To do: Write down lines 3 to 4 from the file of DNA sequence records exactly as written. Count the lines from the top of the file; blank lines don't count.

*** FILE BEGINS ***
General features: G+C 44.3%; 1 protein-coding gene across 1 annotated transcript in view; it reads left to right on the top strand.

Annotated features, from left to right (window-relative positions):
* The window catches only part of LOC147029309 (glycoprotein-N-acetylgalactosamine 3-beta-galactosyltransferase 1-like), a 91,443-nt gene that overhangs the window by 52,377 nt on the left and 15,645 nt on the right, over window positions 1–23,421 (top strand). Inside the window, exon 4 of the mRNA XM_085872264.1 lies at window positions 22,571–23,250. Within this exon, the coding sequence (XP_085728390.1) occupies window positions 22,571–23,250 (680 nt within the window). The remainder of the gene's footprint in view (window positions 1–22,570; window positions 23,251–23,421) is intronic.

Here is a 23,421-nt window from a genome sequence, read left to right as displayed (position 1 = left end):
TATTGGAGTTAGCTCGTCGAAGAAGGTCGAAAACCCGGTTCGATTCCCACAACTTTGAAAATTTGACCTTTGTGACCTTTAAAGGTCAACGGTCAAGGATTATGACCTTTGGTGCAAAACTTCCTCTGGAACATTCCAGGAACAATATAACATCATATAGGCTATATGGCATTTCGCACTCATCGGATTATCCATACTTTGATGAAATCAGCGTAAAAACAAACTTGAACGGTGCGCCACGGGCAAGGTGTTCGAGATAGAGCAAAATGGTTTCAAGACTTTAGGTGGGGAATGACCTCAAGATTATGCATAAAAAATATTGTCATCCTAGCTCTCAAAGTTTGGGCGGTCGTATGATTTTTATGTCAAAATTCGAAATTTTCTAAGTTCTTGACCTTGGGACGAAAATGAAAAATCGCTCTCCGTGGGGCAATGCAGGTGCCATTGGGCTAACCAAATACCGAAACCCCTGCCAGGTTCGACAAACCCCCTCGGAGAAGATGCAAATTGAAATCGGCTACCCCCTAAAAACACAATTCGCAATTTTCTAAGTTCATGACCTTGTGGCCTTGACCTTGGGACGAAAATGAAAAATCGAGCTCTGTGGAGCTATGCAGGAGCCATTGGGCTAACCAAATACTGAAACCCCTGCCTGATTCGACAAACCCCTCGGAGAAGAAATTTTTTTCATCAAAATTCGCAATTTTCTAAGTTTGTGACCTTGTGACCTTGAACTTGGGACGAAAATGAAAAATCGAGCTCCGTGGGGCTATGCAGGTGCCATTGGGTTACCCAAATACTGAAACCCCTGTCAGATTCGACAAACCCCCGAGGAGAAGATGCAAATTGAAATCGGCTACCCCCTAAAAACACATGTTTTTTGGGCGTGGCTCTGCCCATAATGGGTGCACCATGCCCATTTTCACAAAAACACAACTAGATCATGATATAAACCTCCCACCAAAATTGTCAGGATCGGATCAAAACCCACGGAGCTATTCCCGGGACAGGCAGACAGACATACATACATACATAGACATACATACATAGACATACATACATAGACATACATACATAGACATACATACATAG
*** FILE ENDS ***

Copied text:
* The window catches only part of LOC147029309 (glycoprotein-N-acetylgalactosamine 3-beta-galactosyltransferase 1-like), a 91,443-nt gene that overhangs the window by 52,377 nt on the left and 15,645 nt on the right, over window positions 1–23,421 (top strand). Inside the window, exon 4 of the mRNA XM_085872264.1 lies at window positions 22,571–23,250. Within this exon, the coding sequence (XP_085728390.1) occupies window positions 22,571–23,250 (680 nt within the window). The remainder of the gene's footprint in view (window positions 1–22,570; window positions 23,251–23,421) is intronic.

Here is a 23,421-nt window from a genome sequence, read left to right as displayed (position 1 = left end):